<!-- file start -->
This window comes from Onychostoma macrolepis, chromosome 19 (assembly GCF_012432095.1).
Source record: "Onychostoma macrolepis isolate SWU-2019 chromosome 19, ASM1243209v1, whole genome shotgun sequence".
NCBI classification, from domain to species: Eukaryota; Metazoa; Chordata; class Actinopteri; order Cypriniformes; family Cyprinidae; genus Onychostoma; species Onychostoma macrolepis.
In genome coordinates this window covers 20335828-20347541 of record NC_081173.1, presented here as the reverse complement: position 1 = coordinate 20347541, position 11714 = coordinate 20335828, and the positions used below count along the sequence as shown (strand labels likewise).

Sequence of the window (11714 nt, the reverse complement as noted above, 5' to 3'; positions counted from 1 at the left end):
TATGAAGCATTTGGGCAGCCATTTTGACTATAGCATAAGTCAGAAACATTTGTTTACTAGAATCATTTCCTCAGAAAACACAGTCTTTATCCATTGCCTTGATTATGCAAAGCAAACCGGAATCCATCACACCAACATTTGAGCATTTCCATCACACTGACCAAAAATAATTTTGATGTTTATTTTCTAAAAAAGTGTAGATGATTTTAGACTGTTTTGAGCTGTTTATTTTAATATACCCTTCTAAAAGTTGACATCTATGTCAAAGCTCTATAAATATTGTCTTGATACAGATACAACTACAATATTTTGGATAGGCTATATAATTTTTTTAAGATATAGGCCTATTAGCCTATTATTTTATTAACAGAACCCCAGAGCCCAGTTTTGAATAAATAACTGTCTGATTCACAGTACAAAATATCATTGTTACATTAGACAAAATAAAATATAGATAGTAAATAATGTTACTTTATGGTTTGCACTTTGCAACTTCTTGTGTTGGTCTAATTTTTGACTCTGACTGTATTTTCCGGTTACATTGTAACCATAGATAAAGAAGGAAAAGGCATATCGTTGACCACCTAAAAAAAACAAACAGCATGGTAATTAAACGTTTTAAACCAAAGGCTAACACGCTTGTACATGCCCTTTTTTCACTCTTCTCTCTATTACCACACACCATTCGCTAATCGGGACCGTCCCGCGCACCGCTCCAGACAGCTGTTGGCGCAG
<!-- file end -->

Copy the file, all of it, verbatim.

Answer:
This window comes from Onychostoma macrolepis, chromosome 19 (assembly GCF_012432095.1).
Source record: "Onychostoma macrolepis isolate SWU-2019 chromosome 19, ASM1243209v1, whole genome shotgun sequence".
NCBI classification, from domain to species: Eukaryota; Metazoa; Chordata; class Actinopteri; order Cypriniformes; family Cyprinidae; genus Onychostoma; species Onychostoma macrolepis.
In genome coordinates this window covers 20335828-20347541 of record NC_081173.1, presented here as the reverse complement: position 1 = coordinate 20347541, position 11714 = coordinate 20335828, and the positions used below count along the sequence as shown (strand labels likewise).

Sequence of the window (11714 nt, the reverse complement as noted above, 5' to 3'; positions counted from 1 at the left end):
TATGAAGCATTTGGGCAGCCATTTTGACTATAGCATAAGTCAGAAACATTTGTTTACTAGAATCATTTCCTCAGAAAACACAGTCTTTATCCATTGCCTTGATTATGCAAAGCAAACCGGAATCCATCACACCAACATTTGAGCATTTCCATCACACTGACCAAAAATAATTTTGATGTTTATTTTCTAAAAAAGTGTAGATGATTTTAGACTGTTTTGAGCTGTTTATTTTAATATACCCTTCTAAAAGTTGACATCTATGTCAAAGCTCTATAAATATTGTCTTGATACAGATACAACTACAATATTTTGGATAGGCTATATAATTTTTTTAAGATATAGGCCTATTAGCCTATTATTTTATTAACAGAACCCCAGAGCCCAGTTTTGAATAAATAACTGTCTGATTCACAGTACAAAATATCATTGTTACATTAGACAAAATAAAATATAGATAGTAAATAATGTTACTTTATGGTTTGCACTTTGCAACTTCTTGTGTTGGTCTAATTTTTGACTCTGACTGTATTTTCCGGTTACATTGTAACCATAGATAAAGAAGGAAAAGGCATATCGTTGACCACCTAAAAAAAACAAACAGCATGGTAATTAAACGTTTTAAACCAAAGGCTAACACGCTTGTACATGCCCTTTTTTCACTCTTCTCTCTATTACCACACACCATTCGCTAATCGGGACCGTCCCGCGCACCGCTCCAGACAGCTGTTGGCGCAG